Antarctica: a continent for science
Antarctica is a continent for science. Not owned by any one country (the only place on Earth that can claim that), it is nevertheless the home of over 70 scientific bases (representing 30 countries) which can justify the difficult logistics and expense of supporting human beings in an unpopulated wilderness. Here are some of the reasons why.
It contains, in solid form, over 90% of the world's fresh water. It thus plays an important role in the Earth's hydrological cycle. Unlike the Arctic, Antarctic ice is grounded meaning it is not already displacing its own weight in sea water. That is why the melting of Arctic ice will not change sea level, but the melting of Antarctic ice would. this places a great importance on understanding Antarctic ice processes. this permanent accumulation of ice means it lends itself to ice coring to, in effect, sample past climate compositions. this record goes back 800,000 years and has enabled us to extend back our historical dataset of the Earth's past climate record. (Ice coring to establish past climate also takes place in Greenland because it is cheaper to operate there and the resolution, i.e. how small a time period you can resolve, is greater as it has greater snowfall per year than Antarctica, but it only allows us to go back 123,000 years).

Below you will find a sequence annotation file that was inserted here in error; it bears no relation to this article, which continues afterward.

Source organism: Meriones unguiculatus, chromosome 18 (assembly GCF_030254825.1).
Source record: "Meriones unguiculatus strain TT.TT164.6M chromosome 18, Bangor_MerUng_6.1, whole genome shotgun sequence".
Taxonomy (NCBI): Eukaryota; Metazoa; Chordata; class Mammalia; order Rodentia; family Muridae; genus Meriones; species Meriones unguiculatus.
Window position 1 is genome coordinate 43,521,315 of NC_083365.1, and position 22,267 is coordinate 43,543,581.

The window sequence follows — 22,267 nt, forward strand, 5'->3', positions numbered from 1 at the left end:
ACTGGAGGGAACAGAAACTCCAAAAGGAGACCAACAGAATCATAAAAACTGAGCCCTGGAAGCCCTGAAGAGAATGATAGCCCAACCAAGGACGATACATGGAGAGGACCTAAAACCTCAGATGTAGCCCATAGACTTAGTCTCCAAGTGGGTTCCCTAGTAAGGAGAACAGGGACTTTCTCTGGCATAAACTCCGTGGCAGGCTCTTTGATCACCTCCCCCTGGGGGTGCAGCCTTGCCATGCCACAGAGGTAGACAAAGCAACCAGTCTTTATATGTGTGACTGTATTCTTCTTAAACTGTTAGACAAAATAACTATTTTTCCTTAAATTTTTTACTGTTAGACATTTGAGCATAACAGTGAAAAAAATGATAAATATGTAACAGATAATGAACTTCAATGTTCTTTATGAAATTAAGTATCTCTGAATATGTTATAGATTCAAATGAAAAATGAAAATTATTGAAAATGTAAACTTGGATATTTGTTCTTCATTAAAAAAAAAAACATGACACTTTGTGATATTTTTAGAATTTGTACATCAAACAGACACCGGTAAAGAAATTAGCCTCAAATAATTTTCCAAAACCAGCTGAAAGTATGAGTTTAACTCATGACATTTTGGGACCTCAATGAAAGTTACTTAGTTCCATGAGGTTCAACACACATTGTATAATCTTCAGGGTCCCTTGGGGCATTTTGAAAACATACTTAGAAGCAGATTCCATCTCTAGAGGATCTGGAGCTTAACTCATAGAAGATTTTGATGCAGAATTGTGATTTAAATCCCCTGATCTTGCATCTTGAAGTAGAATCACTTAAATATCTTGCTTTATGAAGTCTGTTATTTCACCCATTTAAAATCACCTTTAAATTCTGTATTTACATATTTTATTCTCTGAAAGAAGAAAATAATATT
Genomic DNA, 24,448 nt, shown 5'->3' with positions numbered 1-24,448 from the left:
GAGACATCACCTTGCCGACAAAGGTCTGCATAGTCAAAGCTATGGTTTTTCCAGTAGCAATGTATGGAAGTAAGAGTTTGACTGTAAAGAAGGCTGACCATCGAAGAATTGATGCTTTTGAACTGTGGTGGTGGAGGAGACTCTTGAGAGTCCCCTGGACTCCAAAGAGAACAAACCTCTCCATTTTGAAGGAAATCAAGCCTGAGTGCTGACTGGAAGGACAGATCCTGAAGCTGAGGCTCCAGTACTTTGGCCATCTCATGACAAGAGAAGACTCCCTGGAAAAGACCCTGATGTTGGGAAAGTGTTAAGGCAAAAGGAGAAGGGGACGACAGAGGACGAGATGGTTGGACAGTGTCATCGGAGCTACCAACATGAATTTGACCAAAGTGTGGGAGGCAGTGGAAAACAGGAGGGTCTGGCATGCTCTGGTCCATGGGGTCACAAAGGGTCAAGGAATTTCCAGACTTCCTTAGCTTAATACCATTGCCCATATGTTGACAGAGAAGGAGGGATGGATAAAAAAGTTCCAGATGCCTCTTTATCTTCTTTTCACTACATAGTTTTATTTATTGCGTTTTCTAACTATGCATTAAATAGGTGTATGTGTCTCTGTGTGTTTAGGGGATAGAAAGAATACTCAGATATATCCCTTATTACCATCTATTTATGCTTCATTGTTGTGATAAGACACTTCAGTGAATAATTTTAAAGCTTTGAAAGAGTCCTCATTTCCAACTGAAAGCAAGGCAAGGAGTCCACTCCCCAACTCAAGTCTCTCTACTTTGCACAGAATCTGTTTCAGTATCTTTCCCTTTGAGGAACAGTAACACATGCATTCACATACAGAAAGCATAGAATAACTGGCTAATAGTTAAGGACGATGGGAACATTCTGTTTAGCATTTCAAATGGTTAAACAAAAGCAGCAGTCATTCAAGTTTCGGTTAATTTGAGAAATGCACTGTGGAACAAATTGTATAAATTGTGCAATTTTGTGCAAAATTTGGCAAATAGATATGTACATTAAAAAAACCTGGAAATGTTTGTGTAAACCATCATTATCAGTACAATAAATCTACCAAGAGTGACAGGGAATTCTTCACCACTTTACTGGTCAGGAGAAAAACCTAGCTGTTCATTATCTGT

Polar regions are subject to rapid change and have a profound influence on the Earth's climate and ocean systems. Conversely, human activity thousands of miles away can affect Antarctica e.g. ozone depletion caused by industrial activity, the impacts of which are exacerbated over Antarctica which helped the problem be initially detected there. Biological projects look at organisms adaptations to cold. Geologists study Antarctica to piece together the geological evolution of the earth, which has ramifications for our understanding of why climate has changed in the past and allows us to place our predictions for the future on a firmer footing.
Because Antarctica is a continent it lends itself to the support of year round scientific bases, something not possible in the remote Arctic. The agreement between nations to put aside territorial claims also makes working in the region easier and fosters a spirit of international co-operation - something which is fundamental to the way science works. The organisation responsible for running science in Antarctica for the UK is the British Antarctic Survey, which runs five bases in the Antarctic and also provides logistical support for university academics who conduct seasonal research projects..
This is just one of the stories from my talk Antarctic Dreams